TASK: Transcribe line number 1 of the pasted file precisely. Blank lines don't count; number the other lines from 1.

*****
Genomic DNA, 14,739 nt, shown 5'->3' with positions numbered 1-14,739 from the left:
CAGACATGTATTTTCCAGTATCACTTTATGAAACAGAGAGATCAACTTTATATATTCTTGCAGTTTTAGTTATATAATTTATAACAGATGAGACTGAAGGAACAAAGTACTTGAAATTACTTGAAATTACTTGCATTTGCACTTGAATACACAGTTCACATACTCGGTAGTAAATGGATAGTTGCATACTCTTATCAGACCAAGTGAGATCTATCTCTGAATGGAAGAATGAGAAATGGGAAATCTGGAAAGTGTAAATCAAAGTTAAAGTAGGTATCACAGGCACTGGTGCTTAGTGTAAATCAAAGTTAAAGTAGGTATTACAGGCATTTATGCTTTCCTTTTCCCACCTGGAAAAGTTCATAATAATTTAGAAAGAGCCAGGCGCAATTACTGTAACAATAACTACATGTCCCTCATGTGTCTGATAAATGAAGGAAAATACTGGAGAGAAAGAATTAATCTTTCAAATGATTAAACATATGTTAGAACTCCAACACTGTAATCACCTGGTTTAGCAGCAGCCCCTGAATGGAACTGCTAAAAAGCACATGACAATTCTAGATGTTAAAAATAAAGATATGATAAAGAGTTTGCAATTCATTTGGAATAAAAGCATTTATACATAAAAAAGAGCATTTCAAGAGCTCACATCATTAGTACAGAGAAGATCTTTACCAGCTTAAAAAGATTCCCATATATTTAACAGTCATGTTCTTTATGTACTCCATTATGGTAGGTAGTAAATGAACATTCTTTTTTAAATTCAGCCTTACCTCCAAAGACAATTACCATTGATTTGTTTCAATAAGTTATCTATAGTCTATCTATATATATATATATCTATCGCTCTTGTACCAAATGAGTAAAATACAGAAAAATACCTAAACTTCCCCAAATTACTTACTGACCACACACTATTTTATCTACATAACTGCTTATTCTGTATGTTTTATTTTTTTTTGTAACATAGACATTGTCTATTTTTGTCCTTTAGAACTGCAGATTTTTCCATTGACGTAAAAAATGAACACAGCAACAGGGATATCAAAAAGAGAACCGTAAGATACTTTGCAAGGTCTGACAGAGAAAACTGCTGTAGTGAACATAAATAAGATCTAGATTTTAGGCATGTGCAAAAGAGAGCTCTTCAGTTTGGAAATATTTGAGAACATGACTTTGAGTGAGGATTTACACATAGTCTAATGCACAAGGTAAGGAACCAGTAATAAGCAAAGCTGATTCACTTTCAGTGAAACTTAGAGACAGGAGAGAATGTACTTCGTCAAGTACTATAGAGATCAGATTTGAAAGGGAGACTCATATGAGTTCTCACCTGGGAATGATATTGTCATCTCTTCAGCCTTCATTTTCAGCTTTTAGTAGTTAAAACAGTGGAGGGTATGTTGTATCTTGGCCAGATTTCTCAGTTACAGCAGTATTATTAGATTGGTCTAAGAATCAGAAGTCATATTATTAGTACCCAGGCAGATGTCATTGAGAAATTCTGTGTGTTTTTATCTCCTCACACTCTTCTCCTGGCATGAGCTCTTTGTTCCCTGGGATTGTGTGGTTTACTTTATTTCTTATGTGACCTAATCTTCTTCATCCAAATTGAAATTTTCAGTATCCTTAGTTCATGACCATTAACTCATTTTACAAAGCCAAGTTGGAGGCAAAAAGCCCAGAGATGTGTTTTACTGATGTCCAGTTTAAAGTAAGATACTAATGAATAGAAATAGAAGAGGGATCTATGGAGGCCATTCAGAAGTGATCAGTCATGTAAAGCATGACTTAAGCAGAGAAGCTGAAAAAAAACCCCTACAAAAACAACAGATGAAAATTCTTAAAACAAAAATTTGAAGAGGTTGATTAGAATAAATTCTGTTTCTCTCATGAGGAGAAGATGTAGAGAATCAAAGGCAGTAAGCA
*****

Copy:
Genomic DNA, 14,739 nt, shown 5'->3' with positions numbered 1-14,739 from the left: